The following message is a courtesy copy of an article
that has been posted to gmane.lisp.ecl.general as well.
Matthew Mondor <mm_lists-xHKImXiT534xnpGSZB1jBA@...>
> On Mon, 21 Oct 2013 12:24:50 +0200
> "Pascal J. Bourguignon" <pjb-jNDFPZUTrfRkIYSJMME8NAC/G2K4zDHf@...> wrote:
>> When reading utf-8 or other unicode streams, invalid byte sequences can
>> signal errors, be substituted by a given character, or be encoded into
>> application reseved code points to be able to transparently transmit the
>> invalid byte sequence. Cf. clisp :INPUT-ERROR-ACTION parameter of
>> ext:make-encoding (clisp encodings are external-format values).
> I agree with the above, and it's currently possible in ECL to handle
> UTF-8 decoding errors (ext:stream-decoding-error) with access to the
> octets of the invalid sequence (ext:character-decoding-error-octets),
> with an available restart (invoke-restart 'use-value ...). Thus an
> application is free to also recode the invalid octets to LATIN or to
> implement "UTF8-B" at its discretion, if it implements its own input
> and output.
> The advantage of native modes such as UTF8-B or UTF8-LATIN-1 etc would
> be performance and simplicity in cases where this is wanted, but the
> default UTF-8 streams would continue to explicitely signal decoding
> errors, definitely.
> If you also mean that CLisp can also optionally do such conversions
> transparently on request (or that its interface allows user code to do
> this more efficiently), that's a good thing to know and I should look
> at its implementation for ideas on the way it presents that interface.
> I've added to my notes the link above, thanks a lot for your answer.
That's not the case, but it could be an additionnal option to the
:input-error-action parameter of make-encoding. In clisp the current
The :INPUT-ERROR-ACTION argument specifies what happens when an
invalid byte sequence is encountered while converting bytes to
characters. Its value can be :ERROR, :IGNORE or a character to be
used instead. The UNICODE character #\uFFFD is typically used to
indicate an error in the input sequence.
There are several unicode private use areas:
So we could add `(:invalid-map ,first-character-or-code) as possible
value for :input-error-action, with the constraint that
(character (char-code first-character-or-code))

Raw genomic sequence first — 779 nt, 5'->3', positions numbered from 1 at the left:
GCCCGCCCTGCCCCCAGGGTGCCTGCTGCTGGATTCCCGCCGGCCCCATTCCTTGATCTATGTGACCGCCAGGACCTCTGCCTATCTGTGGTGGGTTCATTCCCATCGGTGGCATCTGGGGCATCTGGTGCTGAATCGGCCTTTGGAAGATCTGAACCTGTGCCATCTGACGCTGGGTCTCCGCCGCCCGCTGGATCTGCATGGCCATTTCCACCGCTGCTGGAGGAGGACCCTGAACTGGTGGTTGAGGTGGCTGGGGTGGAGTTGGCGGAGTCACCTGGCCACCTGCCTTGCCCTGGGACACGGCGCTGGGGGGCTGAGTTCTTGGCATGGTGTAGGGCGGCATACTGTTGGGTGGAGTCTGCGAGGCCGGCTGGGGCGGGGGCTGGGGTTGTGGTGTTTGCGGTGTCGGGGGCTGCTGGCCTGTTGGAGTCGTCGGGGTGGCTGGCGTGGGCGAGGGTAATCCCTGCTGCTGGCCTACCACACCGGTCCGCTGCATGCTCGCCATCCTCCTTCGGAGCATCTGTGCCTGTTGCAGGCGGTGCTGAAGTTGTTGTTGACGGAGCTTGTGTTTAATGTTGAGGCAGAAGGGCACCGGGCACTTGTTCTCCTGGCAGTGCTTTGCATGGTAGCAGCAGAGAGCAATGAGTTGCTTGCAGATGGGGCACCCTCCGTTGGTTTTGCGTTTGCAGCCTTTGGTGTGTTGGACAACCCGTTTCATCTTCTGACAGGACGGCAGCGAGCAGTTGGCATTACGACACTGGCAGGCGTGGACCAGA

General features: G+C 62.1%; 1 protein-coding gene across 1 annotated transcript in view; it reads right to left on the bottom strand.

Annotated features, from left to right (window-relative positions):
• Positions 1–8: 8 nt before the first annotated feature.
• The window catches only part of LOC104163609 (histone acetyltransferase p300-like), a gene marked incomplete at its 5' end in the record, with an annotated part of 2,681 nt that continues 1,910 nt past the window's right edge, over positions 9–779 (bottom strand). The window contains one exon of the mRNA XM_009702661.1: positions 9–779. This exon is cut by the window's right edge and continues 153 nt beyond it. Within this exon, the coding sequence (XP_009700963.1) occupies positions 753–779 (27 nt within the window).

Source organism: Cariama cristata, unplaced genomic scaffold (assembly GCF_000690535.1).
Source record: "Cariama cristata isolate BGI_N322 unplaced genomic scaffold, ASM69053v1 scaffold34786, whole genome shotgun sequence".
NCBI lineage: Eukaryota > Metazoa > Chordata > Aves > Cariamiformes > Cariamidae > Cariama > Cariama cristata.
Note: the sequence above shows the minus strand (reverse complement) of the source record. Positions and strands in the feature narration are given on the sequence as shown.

(- char-code-limit 256))
(There could be some additionnal constraints on the range, if there were
missing characters like in eg. ccl:
clall -r '(length (loop for i below char-code-limit
unless (ignore-errors (code-char i)) collect i))'
Armed Bear Common Lisp --> 0
Clozure Common Lisp --> 2050
CLISP --> 0
CMU Common Lisp --> 0
ECL --> 0
SBCL --> 0
To use private areas, the user could restrict first-character-or-code be
`(or (integer #xe000 ,(- #xf8ff -1 256))
(integer #xf0000 ,(- #xffffd -1 256))
(integer #x100000 ,(- #x10fffd -1 256)))
but we can allow any character range. 0 would be useful to consider
invalid byte sequences as encoded in iso-8859-1.
An additionnal :output-invalid-map parameter would specify the same for
the reverse on output.
Finally, another option to :input-error-action could be to take a
(function (input-stream octet-vector) (values &optional (or character
string))) octet-vector being a vector of invalid bytes read so far from
the stream. The function could further read bytes, and either build and
return a character or string, return no value (ignoring the read bytes),
or signal an error.
:output-invalid-map could take a
(function (output-stream unencodable-character))
that could do whatever it wants to encode, replace or ignore the
unencodable-character on the output-stream.
So I guess :utf-8b could be defined as designing:
(make-encoding :charset :utf-8 :input-error-action '(:invalid-map 0))
(make-encoding :charset :utf-8
:input-error-action (lambda (stream octet-vector)
(map 'string (function code-char) octet-vector)))